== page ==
THE Lerøy Seafood Group has been given a provisional green light to build a number of unusual fish farming containment systems known as the Pipe Farm.
The NOK 650 million (£62.7 million) closed seawater project will enable the company to expand its production of salmon and trout purely as a trial by around 7,000 tonnes. But Leroy believes this new type of fish farming has huge untapped potential.
The company says it not only involves significant technological innovation, but it will also strengthen the industry’s environmental and sustainability credentials.
The Pipe Farm project certainly reflects the growing high level of technical innovation that is now part of Norway’s aquaculture sector and it could also provide a welcome boost for the country’s marine construction industry.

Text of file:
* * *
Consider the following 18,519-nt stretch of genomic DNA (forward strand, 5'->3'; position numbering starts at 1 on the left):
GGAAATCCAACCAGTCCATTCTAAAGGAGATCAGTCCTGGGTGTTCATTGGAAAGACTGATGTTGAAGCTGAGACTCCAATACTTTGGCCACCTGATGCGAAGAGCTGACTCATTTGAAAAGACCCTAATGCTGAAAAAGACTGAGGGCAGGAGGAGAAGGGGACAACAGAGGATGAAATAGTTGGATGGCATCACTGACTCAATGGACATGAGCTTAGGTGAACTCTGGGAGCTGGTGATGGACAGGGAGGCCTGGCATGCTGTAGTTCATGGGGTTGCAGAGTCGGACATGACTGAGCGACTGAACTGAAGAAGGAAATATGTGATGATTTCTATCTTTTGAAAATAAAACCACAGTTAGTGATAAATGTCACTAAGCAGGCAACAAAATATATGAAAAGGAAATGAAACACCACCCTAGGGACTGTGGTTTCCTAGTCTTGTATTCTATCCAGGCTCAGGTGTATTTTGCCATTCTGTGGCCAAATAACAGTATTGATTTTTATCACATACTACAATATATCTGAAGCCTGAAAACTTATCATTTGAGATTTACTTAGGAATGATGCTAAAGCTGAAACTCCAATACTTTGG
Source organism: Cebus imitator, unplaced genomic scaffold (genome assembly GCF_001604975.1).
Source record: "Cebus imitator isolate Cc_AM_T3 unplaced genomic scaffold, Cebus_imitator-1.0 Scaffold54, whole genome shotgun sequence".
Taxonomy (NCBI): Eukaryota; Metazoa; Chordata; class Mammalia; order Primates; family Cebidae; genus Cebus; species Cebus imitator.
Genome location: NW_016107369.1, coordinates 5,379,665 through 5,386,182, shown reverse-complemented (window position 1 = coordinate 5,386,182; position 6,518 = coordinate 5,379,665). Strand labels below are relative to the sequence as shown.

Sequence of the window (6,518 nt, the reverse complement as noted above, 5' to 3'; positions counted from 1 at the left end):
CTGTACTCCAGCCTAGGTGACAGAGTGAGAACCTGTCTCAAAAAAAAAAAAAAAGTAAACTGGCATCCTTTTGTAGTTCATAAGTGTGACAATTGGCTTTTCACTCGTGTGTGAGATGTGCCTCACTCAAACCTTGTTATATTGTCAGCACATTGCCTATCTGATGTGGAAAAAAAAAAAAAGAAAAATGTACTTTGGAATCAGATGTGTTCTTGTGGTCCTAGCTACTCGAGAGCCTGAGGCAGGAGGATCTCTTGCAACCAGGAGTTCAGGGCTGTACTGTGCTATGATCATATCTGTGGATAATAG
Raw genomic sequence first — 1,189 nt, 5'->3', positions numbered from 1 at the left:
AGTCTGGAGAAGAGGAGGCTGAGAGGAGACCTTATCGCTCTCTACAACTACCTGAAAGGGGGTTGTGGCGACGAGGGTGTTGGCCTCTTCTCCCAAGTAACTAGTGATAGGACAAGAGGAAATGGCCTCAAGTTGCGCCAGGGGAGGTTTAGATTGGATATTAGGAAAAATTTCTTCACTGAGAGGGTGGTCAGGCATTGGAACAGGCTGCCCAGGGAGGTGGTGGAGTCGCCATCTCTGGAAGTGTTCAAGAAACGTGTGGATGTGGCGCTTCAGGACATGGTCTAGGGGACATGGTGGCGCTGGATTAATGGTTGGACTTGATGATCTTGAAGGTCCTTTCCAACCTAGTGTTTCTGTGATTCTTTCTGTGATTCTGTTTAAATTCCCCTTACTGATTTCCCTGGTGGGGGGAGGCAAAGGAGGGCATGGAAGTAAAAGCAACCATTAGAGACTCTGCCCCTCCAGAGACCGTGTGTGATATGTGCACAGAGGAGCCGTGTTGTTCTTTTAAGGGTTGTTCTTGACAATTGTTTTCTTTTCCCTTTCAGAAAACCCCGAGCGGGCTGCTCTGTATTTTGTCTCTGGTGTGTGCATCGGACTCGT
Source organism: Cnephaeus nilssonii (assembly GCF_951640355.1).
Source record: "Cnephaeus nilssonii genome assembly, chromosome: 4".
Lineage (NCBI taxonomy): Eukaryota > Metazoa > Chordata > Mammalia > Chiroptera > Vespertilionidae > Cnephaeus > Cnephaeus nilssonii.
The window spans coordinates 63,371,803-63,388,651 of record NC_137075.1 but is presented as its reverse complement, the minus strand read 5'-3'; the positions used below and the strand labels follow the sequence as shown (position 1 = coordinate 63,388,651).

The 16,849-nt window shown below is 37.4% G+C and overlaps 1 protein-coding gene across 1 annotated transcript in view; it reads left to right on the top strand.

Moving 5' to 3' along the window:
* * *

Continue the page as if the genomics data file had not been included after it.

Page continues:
The Norwegian Fisheries Directorate gave preliminary approval at the weekend for the concept, first submitted in April 2016.
Leroy originally applied for nine licences but the precise number of permits has not been made known.
It is hoped that the trial will eventually lead to the company being able to carry out this type of fish farming on a commercial scale.
While making it clear that approval was not yet binding, the directorate said: ‘Based on the information available at this time, the Directorate of Fisheries considers that the concept under consideration falls within the scope of development permits.
‘The directorate now requests Lerøy to justify its biomass needs, and that the company documents that the project fulfils the terms of ‘significant investment’.’
Such development permits are only usually awarded to projects involving significant innovation and investment and the Pipe Farm scheme clearly falls into both categories.
So far there has been no official comment from Lerøy.
Picture: How the Pipe Farm might look